That said, Cheng added, “note that the Chinese did not take the most obvious retaliatory path, which was to cancel high-level meetings…or participation in RimPac.” That’s not necessarily a good thing, he added: “This would suggest that the information the PLA will obtain from RimPac likely outweighs their diplomatic pique — and should raise questions about just what we’re choosing to show the Chinese.”

Greenert, by contrast, sees RimPac as a pure win-win. Within the boundaries of security regulations and statutes, he said, “we’ve gone as complex and comprehensive with their attendance at RimPac as feasible and they’re pleased with that.” Greenert expects Chinese sailors to go aboard the USS Mercy and Americans to aboard the Chinese Peace Ark — both hospital ships, not combat vessels with highly classified equipment — and hopes to see the two ships embark detachments from each others’ navy on future operations. Beyond RimPac, he wants to routinize some types of exercises so the two fleets can conduct them without requiring high-level approval every time.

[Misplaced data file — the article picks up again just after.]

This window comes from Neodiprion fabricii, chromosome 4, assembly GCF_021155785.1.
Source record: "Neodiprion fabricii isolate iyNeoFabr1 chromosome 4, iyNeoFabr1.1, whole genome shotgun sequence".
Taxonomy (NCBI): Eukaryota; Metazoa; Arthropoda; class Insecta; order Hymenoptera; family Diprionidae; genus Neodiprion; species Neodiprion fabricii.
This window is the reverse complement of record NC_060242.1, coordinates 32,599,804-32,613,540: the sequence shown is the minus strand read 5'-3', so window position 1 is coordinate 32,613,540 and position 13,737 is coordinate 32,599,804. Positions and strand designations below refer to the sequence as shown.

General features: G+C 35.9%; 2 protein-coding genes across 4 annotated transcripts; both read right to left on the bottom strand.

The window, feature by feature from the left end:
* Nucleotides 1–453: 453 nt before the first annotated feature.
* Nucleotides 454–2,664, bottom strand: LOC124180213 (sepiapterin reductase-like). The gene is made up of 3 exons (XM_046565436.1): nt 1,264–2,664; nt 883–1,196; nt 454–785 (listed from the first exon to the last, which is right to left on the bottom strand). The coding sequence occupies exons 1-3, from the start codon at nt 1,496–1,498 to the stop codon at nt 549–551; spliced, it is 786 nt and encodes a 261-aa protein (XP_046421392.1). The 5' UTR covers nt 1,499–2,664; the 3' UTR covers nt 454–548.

Greenert even wants student exchanges between the Chinese and the US Naval Academy in Annapolis. The goal: to build mutual understanding in the next generation of both navies’ leaders.

Greenert is certainly concerned about cyber espionage: In particular, he said, “I worry about our cleared defense contractors losing information and data” before that data gets classified and moves into better protected networks. “We’ve got to press” on cybersecurity, he said.

But Greenert sees the Peoples Liberation Army Navy (PLAN) as a moderating influence on other security forces, notably the newly created Chinese Coast Guard, which has played the leading role in recent provocations in both the Sea of Japan and the South China Sea. This spring, after the two forces agreed to a new protocol for interactions at sea, “one of our ships was being kind of pressured — I hate to use the term harassed — [by Chinese coast guard vessels],” Greenert recounted. “One of the Chinese [navy] warships came in, spoke English, said what’s going on, had a discussion with our guy, and he stepped in and defused the situation. He said to the coast guard, ‘you need to move along, you’re too close'” to the American ship, the USS Spruance.